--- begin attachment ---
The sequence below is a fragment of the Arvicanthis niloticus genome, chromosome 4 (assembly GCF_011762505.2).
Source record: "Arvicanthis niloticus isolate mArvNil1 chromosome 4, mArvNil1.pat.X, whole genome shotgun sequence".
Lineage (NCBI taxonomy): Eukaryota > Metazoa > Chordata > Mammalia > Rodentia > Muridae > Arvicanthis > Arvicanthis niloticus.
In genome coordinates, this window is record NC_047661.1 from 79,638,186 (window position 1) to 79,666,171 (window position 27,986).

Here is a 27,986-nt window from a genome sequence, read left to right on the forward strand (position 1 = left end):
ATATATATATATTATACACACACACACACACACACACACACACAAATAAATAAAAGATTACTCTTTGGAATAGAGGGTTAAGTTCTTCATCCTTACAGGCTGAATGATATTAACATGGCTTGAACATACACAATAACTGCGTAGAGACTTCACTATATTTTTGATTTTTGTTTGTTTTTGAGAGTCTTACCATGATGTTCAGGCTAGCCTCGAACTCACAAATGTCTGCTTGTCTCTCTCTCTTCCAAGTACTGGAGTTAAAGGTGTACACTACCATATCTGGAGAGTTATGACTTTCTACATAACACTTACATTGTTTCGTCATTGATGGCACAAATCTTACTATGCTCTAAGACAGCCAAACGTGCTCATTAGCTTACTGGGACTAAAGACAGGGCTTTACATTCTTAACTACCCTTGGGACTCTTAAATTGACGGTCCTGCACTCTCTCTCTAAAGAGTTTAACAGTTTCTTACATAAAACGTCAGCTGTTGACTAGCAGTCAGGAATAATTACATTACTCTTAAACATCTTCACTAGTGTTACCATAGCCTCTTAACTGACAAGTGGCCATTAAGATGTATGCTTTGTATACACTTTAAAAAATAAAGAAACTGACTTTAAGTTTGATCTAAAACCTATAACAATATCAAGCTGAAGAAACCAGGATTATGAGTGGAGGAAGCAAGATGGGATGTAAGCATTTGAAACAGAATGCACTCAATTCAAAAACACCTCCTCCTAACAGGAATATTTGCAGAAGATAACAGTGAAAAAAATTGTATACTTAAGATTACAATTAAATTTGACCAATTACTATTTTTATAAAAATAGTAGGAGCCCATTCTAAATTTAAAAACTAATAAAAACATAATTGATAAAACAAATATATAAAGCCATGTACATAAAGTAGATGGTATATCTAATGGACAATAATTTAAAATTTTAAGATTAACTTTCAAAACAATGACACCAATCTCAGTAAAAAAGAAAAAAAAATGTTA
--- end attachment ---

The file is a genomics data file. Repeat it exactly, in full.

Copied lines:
The sequence below is a fragment of the Arvicanthis niloticus genome, chromosome 4 (assembly GCF_011762505.2).
Source record: "Arvicanthis niloticus isolate mArvNil1 chromosome 4, mArvNil1.pat.X, whole genome shotgun sequence".
Lineage (NCBI taxonomy): Eukaryota > Metazoa > Chordata > Mammalia > Rodentia > Muridae > Arvicanthis > Arvicanthis niloticus.
In genome coordinates, this window is record NC_047661.1 from 79,638,186 (window position 1) to 79,666,171 (window position 27,986).

Here is a 27,986-nt window from a genome sequence, read left to right on the forward strand (position 1 = left end):
ATATATATATATTATACACACACACACACACACACACACACACAAATAAATAAAAGATTACTCTTTGGAATAGAGGGTTAAGTTCTTCATCCTTACAGGCTGAATGATATTAACATGGCTTGAACATACACAATAACTGCGTAGAGACTTCACTATATTTTTGATTTTTGTTTGTTTTTGAGAGTCTTACCATGATGTTCAGGCTAGCCTCGAACTCACAAATGTCTGCTTGTCTCTCTCTCTTCCAAGTACTGGAGTTAAAGGTGTACACTACCATATCTGGAGAGTTATGACTTTCTACATAACACTTACATTGTTTCGTCATTGATGGCACAAATCTTACTATGCTCTAAGACAGCCAAACGTGCTCATTAGCTTACTGGGACTAAAGACAGGGCTTTACATTCTTAACTACCCTTGGGACTCTTAAATTGACGGTCCTGCACTCTCTCTCTAAAGAGTTTAACAGTTTCTTACATAAAACGTCAGCTGTTGACTAGCAGTCAGGAATAATTACATTACTCTTAAACATCTTCACTAGTGTTACCATAGCCTCTTAACTGACAAGTGGCCATTAAGATGTATGCTTTGTATACACTTTAAAAAATAAAGAAACTGACTTTAAGTTTGATCTAAAACCTATAACAATATCAAGCTGAAGAAACCAGGATTATGAGTGGAGGAAGCAAGATGGGATGTAAGCATTTGAAACAGAATGCACTCAATTCAAAAACACCTCCTCCTAACAGGAATATTTGCAGAAGATAACAGTGAAAAAAATTGTATACTTAAGATTACAATTAAATTTGACCAATTACTATTTTTATAAAAATAGTAGGAGCCCATTCTAAATTTAAAAACTAATAAAAACATAATTGATAAAACAAATATATAAAGCCATGTACATAAAGTAGATGGTATATCTAATGGACAATAATTTAAAATTTTAAGATTAACTTTCAAAACAATGACACCAATCTCAGTAAAAAAGAAAAAAAAATGTTA